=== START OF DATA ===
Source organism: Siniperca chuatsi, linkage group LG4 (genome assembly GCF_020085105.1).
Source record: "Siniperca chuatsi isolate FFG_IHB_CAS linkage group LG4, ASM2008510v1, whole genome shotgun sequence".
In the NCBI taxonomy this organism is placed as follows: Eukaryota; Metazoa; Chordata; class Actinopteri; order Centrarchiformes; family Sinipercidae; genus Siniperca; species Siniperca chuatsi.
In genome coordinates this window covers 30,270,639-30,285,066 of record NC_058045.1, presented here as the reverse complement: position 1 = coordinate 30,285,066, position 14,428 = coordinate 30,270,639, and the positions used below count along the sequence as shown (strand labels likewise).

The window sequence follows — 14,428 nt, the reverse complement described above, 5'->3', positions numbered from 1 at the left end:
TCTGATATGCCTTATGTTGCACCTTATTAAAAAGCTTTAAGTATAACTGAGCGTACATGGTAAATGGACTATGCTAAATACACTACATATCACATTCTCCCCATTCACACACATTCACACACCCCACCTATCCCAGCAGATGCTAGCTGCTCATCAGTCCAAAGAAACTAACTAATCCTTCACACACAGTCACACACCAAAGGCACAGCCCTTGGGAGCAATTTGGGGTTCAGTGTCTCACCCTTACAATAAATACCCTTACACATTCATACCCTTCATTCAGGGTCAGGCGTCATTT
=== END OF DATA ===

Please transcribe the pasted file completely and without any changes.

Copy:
Source organism: Siniperca chuatsi, linkage group LG4 (genome assembly GCF_020085105.1).
Source record: "Siniperca chuatsi isolate FFG_IHB_CAS linkage group LG4, ASM2008510v1, whole genome shotgun sequence".
In the NCBI taxonomy this organism is placed as follows: Eukaryota; Metazoa; Chordata; class Actinopteri; order Centrarchiformes; family Sinipercidae; genus Siniperca; species Siniperca chuatsi.
In genome coordinates this window covers 30,270,639-30,285,066 of record NC_058045.1, presented here as the reverse complement: position 1 = coordinate 30,285,066, position 14,428 = coordinate 30,270,639, and the positions used below count along the sequence as shown (strand labels likewise).

The window sequence follows — 14,428 nt, the reverse complement described above, 5'->3', positions numbered from 1 at the left end:
TCTGATATGCCTTATGTTGCACCTTATTAAAAAGCTTTAAGTATAACTGAGCGTACATGGTAAATGGACTATGCTAAATACACTACATATCACATTCTCCCCATTCACACACATTCACACACCCCACCTATCCCAGCAGATGCTAGCTGCTCATCAGTCCAAAGAAACTAACTAATCCTTCACACACAGTCACACACCAAAGGCACAGCCCTTGGGAGCAATTTGGGGTTCAGTGTCTCACCCTTACAATAAATACCCTTACACATTCATACCCTTCATTCAGGGTCAGGCGTCATTT